I just read starship troopers by Robert A. Heinlein. It was definitely not what I was expecting, but I enjoyed it. It’s completely different from the movie. He spends like 60% of it in boot camp the other 30% in officer training and 10% in combat. During most of the time while in boot camp, he has flashbacks to his social and political class. And during his officer training they talk mostly about social and political stuff. So this is political and social essay hidden as a science fiction book. Considering this was written in 1959 it seamed like he was talking about today’s society. He was spot on with a lot of subjects. I would recommend this book.

Thursday, October 14, 2010

Review of The Circle by Ted Dekker.


I just read the first three books of the circle series by Ted Dekker. I was quite disappointed. The first book had a good hook with the main character living in two worlds. When he falls asleep in one he awakes in the other. This was very interesting. One of the worlds was loosely based on the Bible where in one generation they go from the Garden of Eden to the equivalent of crucifixion of Christ. The other is modern day where some baddy is trying to take over the world with a virus. The mechanics of jumping between worlds and seeing his version of the bible was the only thing that kept me reading. Other then that the characters are just too simple, and the plot is rather weak. He kills off and brings back characters so often that you expect everyone who dies to come back. The events in the modern earth are so unlikely and insulting to my intelligence that in the last book I just scanned though them so I can skip ahead to the bible world, which itself was very predictable. So my conclusion is that I would not recommend these books to a friend.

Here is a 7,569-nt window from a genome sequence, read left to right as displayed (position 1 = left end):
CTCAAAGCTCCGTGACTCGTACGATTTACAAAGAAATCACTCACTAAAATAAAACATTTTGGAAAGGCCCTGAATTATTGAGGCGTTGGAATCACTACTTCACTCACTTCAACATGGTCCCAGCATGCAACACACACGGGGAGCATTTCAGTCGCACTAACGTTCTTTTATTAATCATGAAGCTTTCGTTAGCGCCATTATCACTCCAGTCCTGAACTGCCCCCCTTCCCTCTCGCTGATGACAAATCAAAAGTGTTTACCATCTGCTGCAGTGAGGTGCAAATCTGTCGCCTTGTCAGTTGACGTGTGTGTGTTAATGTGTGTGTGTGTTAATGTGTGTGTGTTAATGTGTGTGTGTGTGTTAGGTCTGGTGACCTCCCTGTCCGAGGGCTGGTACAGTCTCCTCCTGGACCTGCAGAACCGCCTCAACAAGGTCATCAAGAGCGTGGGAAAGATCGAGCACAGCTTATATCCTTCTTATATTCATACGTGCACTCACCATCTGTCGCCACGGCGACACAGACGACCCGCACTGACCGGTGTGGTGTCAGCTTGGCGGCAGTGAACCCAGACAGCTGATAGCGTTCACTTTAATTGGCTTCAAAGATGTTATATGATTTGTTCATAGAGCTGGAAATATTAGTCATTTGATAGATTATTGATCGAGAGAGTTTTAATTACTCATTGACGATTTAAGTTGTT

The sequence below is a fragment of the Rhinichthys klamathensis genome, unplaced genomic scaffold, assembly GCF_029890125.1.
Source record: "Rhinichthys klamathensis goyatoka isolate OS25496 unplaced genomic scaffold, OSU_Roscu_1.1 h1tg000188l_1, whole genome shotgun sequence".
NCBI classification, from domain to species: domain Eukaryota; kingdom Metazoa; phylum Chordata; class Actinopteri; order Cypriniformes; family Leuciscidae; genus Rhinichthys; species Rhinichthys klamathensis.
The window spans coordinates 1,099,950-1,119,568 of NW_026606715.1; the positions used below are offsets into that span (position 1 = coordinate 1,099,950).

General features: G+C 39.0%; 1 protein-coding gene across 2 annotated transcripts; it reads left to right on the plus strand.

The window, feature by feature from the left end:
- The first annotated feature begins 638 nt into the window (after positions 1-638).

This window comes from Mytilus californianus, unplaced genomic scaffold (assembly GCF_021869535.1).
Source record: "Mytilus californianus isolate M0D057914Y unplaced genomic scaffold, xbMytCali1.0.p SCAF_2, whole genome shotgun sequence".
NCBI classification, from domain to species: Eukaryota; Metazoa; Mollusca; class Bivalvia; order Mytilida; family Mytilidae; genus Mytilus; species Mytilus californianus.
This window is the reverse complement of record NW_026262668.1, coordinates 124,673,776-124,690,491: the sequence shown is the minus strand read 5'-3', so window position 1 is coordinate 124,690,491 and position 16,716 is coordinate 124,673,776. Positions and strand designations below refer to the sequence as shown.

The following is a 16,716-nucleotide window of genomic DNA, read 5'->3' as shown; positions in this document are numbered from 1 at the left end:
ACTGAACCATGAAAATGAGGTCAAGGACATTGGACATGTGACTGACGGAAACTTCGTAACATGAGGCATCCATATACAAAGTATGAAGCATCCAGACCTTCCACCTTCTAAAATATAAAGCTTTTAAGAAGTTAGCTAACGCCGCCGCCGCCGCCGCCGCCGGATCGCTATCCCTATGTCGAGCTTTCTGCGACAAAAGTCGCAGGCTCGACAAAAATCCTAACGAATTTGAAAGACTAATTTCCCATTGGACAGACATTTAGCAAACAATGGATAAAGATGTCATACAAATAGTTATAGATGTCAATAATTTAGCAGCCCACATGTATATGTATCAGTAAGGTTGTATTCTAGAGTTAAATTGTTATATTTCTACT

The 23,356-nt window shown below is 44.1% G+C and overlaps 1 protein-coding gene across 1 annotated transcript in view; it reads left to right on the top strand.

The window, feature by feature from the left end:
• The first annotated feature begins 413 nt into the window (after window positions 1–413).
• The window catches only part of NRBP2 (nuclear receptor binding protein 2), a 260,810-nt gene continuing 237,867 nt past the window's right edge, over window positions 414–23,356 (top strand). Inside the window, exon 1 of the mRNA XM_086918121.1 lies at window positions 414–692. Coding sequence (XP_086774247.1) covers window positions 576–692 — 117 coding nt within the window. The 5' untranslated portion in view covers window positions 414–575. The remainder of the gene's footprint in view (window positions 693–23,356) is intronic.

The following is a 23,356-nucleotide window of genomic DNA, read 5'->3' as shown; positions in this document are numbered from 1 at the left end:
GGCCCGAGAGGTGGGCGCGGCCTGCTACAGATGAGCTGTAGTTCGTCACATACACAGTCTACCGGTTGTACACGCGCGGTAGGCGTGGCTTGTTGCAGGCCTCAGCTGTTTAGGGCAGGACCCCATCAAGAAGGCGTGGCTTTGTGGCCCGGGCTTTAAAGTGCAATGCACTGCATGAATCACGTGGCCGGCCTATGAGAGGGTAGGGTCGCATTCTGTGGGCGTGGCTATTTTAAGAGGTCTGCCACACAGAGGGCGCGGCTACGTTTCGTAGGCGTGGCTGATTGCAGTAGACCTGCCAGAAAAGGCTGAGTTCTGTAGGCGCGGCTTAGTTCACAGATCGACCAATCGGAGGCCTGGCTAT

But here are books I would recommend:
The Wheel of Time series by Robert Jorden and Brandon Sanderson,
The Mistborn series by Brandon Sanderson,
The Honor Harrington series by David Weber,
The Banned and the Banished series by James Clemens,
The Gaunt’s Ghosts series by Dan Abnett,
The Malazan Book of the Fallen series by Steven Erikson,
The Zombie Survival Guide and World War Z by Max Brooks,

Thursday, August 12, 2010

Smudge proof Touch Screen password screen.

The current problem with touch screen password screens is that smudges can give away what your password is if you don’t clean them right after you log in. The smudges reveal where you put your finger to press the numeric touchpad or the pattern you put in.

The simple solution is to randomly change the location of the buttons each time the screen is presented. This only works for numeric touchpad’s though and has the issue of people expecting numbers to be in order. So I recommend using colors instead.
Here are examples of what it would look like:



This would eliminate the issue of smudges giving away passwords making a much more secure way of protecting cell phones.